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Region | Such a Drag: Taliban Fashion Fling Fizzles


24 Apr 2012 23:28Comments

Cross-dressed guerrillas fail to terrorize Afghans.

Nushin Arbabzadah writes the "Islamic Republic Next Door" column on Afghanistan for Tehran Bureau. She is a former BBC journalist and a regular contributor to the Guardian.

[ satire ] A quirky side-story of the recent coordinated attacks in Kabul, one that went largely unnoticed, was the Afghan police's revelation that some of the operations involved men in drag. Before readers get all excited, we are not talking about a new type of insurgency, a transvestite revolution sprung up out of the blue somewhere in the dry desert of southwestern Afghanistan -- which would certainly amount to a dystopian nightmare come true for religious right-wingers in Kabul and Washington, Tehran and Islamabad alike.

No, we are talking about impressively bearded Taliban men crossing what should rightly be known as "so-called" borders, given that they are as porous as any decent salad spinner, while dressed in drag on their way to unleash havoc against a long-beleaguered population. Their dress-up style is, to employ Madonna's favorite term, girly-girl -- albeit girly-girl of a rural Afghan variety, so nothing tight-fitting or leathery here. The whole ensemble, complete with the black beards, is then hidden underneath a burqa, making a joke of what is an authentic form of modest dress in the local culture. Which raises the question, Can you seriously claim to be fighting for the independence of a culture that you're ridiculing at the same time? Then again, the Taliban are famous for creating the rules as they go, making them only the local reflection of Washington's policymakers and their often ad hoc Afghan policies.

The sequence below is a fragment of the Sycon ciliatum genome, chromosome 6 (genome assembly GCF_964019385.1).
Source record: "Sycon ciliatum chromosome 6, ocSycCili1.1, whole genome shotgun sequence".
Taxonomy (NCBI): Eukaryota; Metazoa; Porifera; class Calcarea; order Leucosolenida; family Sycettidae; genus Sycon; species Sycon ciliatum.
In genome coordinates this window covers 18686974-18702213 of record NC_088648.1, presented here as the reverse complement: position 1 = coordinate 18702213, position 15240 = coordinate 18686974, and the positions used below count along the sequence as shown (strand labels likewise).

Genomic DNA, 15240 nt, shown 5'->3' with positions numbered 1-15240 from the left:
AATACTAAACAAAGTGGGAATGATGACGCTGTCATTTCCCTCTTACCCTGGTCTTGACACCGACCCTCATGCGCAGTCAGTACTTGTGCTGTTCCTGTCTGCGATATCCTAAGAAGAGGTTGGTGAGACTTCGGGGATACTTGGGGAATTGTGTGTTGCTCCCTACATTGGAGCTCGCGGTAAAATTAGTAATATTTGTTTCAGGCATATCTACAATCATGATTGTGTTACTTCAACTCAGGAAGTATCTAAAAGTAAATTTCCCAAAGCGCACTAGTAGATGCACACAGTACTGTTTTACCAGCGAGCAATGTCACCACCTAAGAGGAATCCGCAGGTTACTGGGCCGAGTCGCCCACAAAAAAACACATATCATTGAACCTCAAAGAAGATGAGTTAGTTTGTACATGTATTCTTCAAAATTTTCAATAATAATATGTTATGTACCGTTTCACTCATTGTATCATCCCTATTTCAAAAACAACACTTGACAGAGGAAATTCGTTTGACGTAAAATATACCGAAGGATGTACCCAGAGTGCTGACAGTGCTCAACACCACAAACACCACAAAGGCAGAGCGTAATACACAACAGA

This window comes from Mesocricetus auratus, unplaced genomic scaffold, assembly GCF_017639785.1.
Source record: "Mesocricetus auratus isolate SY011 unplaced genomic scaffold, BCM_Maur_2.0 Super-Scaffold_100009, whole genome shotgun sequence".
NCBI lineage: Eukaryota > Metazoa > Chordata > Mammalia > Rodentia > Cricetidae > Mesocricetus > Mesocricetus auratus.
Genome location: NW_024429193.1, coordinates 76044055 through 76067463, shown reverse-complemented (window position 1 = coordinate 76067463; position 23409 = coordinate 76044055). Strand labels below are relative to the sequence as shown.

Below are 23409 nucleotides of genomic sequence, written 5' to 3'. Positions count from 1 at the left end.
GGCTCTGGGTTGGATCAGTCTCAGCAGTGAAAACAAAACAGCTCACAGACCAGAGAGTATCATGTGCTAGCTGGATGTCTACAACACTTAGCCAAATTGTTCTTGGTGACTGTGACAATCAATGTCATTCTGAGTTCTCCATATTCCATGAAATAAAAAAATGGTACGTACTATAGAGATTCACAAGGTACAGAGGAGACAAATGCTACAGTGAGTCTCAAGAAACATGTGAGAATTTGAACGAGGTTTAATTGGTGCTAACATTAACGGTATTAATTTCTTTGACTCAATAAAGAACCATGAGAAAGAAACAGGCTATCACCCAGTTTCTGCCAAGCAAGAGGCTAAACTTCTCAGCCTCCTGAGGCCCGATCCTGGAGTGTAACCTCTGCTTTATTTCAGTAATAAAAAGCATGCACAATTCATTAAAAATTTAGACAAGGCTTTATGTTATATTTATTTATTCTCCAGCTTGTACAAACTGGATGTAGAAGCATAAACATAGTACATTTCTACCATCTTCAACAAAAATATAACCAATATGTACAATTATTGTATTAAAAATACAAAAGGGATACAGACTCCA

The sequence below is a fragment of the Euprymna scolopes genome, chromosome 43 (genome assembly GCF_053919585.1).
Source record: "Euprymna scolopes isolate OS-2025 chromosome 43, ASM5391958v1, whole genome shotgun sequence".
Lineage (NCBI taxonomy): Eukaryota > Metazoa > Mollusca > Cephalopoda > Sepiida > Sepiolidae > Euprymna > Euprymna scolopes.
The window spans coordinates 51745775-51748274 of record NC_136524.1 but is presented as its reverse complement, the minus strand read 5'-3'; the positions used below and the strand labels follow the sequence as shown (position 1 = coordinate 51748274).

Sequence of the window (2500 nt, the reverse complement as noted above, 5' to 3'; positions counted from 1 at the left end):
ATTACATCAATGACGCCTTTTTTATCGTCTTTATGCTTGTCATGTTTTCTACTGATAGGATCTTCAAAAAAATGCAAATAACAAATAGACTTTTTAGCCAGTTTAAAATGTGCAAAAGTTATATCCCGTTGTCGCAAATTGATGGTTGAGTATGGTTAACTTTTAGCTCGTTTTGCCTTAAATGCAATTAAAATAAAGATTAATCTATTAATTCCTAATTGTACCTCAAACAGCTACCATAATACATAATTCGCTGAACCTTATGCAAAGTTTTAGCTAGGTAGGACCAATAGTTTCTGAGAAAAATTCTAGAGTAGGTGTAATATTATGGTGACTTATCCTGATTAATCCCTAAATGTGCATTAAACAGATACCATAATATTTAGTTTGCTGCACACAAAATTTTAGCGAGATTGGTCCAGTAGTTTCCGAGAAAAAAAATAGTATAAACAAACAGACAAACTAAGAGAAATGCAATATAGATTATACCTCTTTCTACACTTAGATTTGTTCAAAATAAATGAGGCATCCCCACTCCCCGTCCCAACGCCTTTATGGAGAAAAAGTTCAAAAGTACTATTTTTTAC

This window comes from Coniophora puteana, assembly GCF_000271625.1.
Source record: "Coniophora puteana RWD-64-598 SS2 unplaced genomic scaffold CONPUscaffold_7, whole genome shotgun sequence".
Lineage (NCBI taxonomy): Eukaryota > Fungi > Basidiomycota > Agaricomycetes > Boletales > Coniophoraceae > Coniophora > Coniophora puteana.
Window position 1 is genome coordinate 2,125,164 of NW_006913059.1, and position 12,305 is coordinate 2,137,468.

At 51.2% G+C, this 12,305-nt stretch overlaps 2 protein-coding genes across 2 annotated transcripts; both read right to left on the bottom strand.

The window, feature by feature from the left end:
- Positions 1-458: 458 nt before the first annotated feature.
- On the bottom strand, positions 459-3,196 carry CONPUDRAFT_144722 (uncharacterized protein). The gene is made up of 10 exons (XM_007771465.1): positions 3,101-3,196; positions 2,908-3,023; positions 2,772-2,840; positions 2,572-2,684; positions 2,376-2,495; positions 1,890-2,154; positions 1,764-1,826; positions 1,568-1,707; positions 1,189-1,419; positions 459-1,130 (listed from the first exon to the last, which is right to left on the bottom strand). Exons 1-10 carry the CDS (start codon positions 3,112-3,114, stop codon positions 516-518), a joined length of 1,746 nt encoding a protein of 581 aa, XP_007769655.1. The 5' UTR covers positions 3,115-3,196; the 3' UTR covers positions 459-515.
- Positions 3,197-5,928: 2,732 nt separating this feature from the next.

From the aesthetic perspective, a freakish coincidence was conjured as the girly-girl Talibs upon arrest were discovered to be dressed in the eye-catchingly bright colors that are oh so en vogue this spring. It was only two weeks ago that the Guardian's beauty expert, Sali Hughes, was gushing about a very similar palette, welcoming it as the season's loveliest trend. In a nod to the universal unity of all beings, for once the visual aesthetics of rural Afghan girls met with the imagination of trend setters in London, Paris, and New York, paraded in the unlikely person of Taliba drag queen-cum-suicide bombers.

One of those placed in custody was sporting a flirtatious dress in a color that looked suspiciously pink and embroidered across the chest to emphasize the femininity of the...ahrm...gentleman. It all added a new, unexpected meaning to the Taliban's self-proclaimed "Spring" -- may we add, Fashion -- "Offensive." The most visually offensive part of the venture was the fact that the Talibs had not bothered to shave off their beards before putting on the sort of dresses associated with coy and much-coveted Afghan teenage rural girls. We don't mind the hairy legs and chest, but the face? Come on Taliban, if you must do it, do it properly. Shave the beards.